3. Vardavas C. Key points in preventing tobacco use among adolescents. Tobacco Induced Diseases 2010;8(1):1. Available from: http://www.ncbi.nlm.nih.gov/pmc/articles/PMC2819233/?tool=pubmed
4. Hill D. Why we should tackle adult smoking first. Tobacco Control 1999;8(3):333–5. Available from: http://tobaccocontrol.bmj.com/cgi/content/full/8/3/333
5. Hammond D. Smoking behaviour among young adults: beyond youth prevention. Tobacco Control 2005;14(3):181–5. Available from: http://tc.bmjjournals.com/cgi/content/abstract/14/3/181
6. Leavy J, Wood L, Rosenberg M and Phillips F. Try and try again: qualitative insights into adolescent smoking experimentation and notions of addiction. Health Promotion Journal of Australia 2010;21(3):208-14. Available from: http://www.ncbi.nlm.nih.gov/pubmed/21118068
7. Hamilton G, Cross D, Resnicow K and Shaw T. Does harm minimisation lead to greater experimentation? Results from a school smoking intervention trial. Drug and Alcohol Review 2007;26(6):605-13. Available from: http://informahealthcare.com/doi/abs/10.1080/09595230701613585
8. Ilomäki R, Riala K, Hakko H, Lappalainen J, Ollinen T, Räsänen P, et al. Temporal association of onset of daily smoking with adolescent substance use and psychiatric morbidity. European Psychiatry 2008;23:85-91. Available from: http://www.ncbi.nlm.nih.gov/pubmed/18082380
9. Brook JS, Morojele NK, Brook DW, Zhang C and Whiteman M. Personal, interpersonal, and cultural predictors of stages of cigarette smoking among adolescents in Johannesburg, South Africa. Tobacco Control 2006;15(suppl.1):i48-53. Available from: http://tc.bmjjournals.com/cgi/content/abstract/15/suppl_1/i48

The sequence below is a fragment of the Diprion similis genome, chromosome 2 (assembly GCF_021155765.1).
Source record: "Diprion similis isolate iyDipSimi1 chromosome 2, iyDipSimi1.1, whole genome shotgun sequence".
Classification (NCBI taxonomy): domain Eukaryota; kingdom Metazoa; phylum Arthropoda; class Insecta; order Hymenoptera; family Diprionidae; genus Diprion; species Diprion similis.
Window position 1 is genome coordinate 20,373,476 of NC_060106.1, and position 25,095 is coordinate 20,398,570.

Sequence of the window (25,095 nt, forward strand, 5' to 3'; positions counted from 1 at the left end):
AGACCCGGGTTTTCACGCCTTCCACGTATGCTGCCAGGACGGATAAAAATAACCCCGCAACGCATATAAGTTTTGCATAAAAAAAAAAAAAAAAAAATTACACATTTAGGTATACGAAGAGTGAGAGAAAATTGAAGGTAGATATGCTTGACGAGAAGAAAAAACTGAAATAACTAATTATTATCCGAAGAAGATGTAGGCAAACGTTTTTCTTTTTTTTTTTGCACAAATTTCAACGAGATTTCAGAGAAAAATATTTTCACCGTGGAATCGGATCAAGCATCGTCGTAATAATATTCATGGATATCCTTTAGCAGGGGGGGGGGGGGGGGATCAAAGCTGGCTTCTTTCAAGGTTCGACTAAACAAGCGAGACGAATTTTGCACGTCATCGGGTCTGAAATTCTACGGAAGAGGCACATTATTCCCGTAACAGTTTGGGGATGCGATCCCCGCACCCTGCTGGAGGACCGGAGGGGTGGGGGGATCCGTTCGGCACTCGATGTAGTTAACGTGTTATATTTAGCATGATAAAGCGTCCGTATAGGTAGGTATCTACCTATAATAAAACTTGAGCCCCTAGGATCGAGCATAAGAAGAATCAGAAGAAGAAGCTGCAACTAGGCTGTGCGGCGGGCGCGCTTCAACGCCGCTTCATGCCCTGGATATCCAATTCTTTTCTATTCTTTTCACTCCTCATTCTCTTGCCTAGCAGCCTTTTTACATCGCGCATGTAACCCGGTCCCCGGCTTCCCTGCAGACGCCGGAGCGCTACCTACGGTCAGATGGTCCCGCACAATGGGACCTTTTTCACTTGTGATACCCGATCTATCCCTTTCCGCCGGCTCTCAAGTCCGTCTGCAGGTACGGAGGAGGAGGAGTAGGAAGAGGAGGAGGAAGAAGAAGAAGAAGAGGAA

10. Wood L, Lang A and Coase P. Smarter than Smoking Qualitative Research. A research report. West Perth, Australia: TNS Social Research, 2005.
11. Briggs V, Lindorff K and Ivers R. Aboriginal and Torres Strait Islander Australians and tobacco Tobacco Control 2003;12(suppl. 2):ii5-8. Available from: http://tobaccocontrol.bmj.com/cgi/reprint/12/suppl_2/ii5.pdf
12. Stead M, MacAskill S, MacKintosh A-M, Reece J and Eadie D. 'It's as if you're locked in': qualitative explanations for area effects on smoking in disadvantaged communities. Health and Place 2001;7:333-43. Available from: http://www.ncbi.nlm.nih.gov/pubmed/11682332
13. Mackay H. Generations: baby boomers, their parents and their children. Sydney: Macmillan, 1997.
14. Lee J and Halpern-Felsher B. What does it take to be a smoker? Adolescents' characterization of different smoker types. Nicotine & Tobacco Research 2011;13(11):1106-13. Available from: http://ntr.oxfordjournals.org/content/early/2011/08/17/ntr.ntr169.full?sid=1485b814-0c13-492e-b572-d1798f04cb0d
15. Ling PM and Glantz SA. Tobacco industry research on smoking cessation. Journal of General Internal Medicine 2004;19:419. Available from: http://www.ncbi.nlm.nih.gov/pubmed/15109339
16. Bailey S, Jeffery C, Hammer S, Bryson S, Killen D, Ammerman S, et al. Assessing teen smoking patterns: the weekend phenomenon. Drug and Alcohol Dependence 2011;120(1-3):242-5. Available from: http://www.ncbi.nlm.nih.gov/pubmed/21885211
17. Wang C, Henley N and Donovan R. Exploring children's conceptions of smoking addiction. Health Education Research 2004;19:626-34. Available from: http://www.ncbi.nlm.nih.gov/pubmed/15199004